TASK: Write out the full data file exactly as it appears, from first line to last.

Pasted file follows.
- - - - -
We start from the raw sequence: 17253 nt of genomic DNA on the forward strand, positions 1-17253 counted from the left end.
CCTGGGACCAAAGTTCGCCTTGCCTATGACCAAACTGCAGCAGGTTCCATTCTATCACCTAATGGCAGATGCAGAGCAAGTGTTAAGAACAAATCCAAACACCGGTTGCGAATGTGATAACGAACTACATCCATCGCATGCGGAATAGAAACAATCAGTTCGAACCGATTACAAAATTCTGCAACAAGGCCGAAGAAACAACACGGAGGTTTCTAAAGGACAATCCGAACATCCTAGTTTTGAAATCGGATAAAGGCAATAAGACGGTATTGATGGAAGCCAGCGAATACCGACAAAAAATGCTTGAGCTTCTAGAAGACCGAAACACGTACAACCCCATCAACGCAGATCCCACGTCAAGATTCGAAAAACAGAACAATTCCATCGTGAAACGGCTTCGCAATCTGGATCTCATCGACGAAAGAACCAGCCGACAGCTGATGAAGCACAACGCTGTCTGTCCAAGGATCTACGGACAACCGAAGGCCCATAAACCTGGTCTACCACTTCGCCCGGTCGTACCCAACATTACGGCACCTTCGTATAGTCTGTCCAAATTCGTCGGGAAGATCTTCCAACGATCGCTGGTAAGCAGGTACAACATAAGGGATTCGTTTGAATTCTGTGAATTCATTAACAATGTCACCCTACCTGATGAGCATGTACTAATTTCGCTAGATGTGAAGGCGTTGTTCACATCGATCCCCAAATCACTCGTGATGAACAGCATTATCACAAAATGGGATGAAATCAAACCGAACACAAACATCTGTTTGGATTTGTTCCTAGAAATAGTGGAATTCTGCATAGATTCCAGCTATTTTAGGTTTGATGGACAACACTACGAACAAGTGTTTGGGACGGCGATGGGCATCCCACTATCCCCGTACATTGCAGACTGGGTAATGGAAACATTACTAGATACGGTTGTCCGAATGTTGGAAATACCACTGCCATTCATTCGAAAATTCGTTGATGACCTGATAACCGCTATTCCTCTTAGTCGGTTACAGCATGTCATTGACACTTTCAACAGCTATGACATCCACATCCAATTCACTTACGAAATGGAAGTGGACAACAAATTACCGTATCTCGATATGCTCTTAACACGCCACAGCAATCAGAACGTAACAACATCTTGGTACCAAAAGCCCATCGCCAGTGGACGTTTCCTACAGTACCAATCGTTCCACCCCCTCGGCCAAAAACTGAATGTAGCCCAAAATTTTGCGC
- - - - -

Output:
We start from the raw sequence: 17253 nt of genomic DNA on the forward strand, positions 1-17253 counted from the left end.
CCTGGGACCAAAGTTCGCCTTGCCTATGACCAAACTGCAGCAGGTTCCATTCTATCACCTAATGGCAGATGCAGAGCAAGTGTTAAGAACAAATCCAAACACCGGTTGCGAATGTGATAACGAACTACATCCATCGCATGCGGAATAGAAACAATCAGTTCGAACCGATTACAAAATTCTGCAACAAGGCCGAAGAAACAACACGGAGGTTTCTAAAGGACAATCCGAACATCCTAGTTTTGAAATCGGATAAAGGCAATAAGACGGTATTGATGGAAGCCAGCGAATACCGACAAAAAATGCTTGAGCTTCTAGAAGACCGAAACACGTACAACCCCATCAACGCAGATCCCACGTCAAGATTCGAAAAACAGAACAATTCCATCGTGAAACGGCTTCGCAATCTGGATCTCATCGACGAAAGAACCAGCCGACAGCTGATGAAGCACAACGCTGTCTGTCCAAGGATCTACGGACAACCGAAGGCCCATAAACCTGGTCTACCACTTCGCCCGGTCGTACCCAACATTACGGCACCTTCGTATAGTCTGTCCAAATTCGTCGGGAAGATCTTCCAACGATCGCTGGTAAGCAGGTACAACATAAGGGATTCGTTTGAATTCTGTGAATTCATTAACAATGTCACCCTACCTGATGAGCATGTACTAATTTCGCTAGATGTGAAGGCGTTGTTCACATCGATCCCCAAATCACTCGTGATGAACAGCATTATCACAAAATGGGATGAAATCAAACCGAACACAAACATCTGTTTGGATTTGTTCCTAGAAATAGTGGAATTCTGCATAGATTCCAGCTATTTTAGGTTTGATGGACAACACTACGAACAAGTGTTTGGGACGGCGATGGGCATCCCACTATCCCCGTACATTGCAGACTGGGTAATGGAAACATTACTAGATACGGTTGTCCGAATGTTGGAAATACCACTGCCATTCATTCGAAAATTCGTTGATGACCTGATAACCGCTATTCCTCTTAGTCGGTTACAGCATGTCATTGACACTTTCAACAGCTATGACATCCACATCCAATTCACTTACGAAATGGAAGTGGACAACAAATTACCGTATCTCGATATGCTCTTAACACGCCACAGCAATCAGAACGTAACAACATCTTGGTACCAAAAGCCCATCGCCAGTGGACGTTTCCTACAGTACCAATCGTTCCACCCCCTCGGCCAAAAACTGAATGTAGCCCAAAATTTTGCGC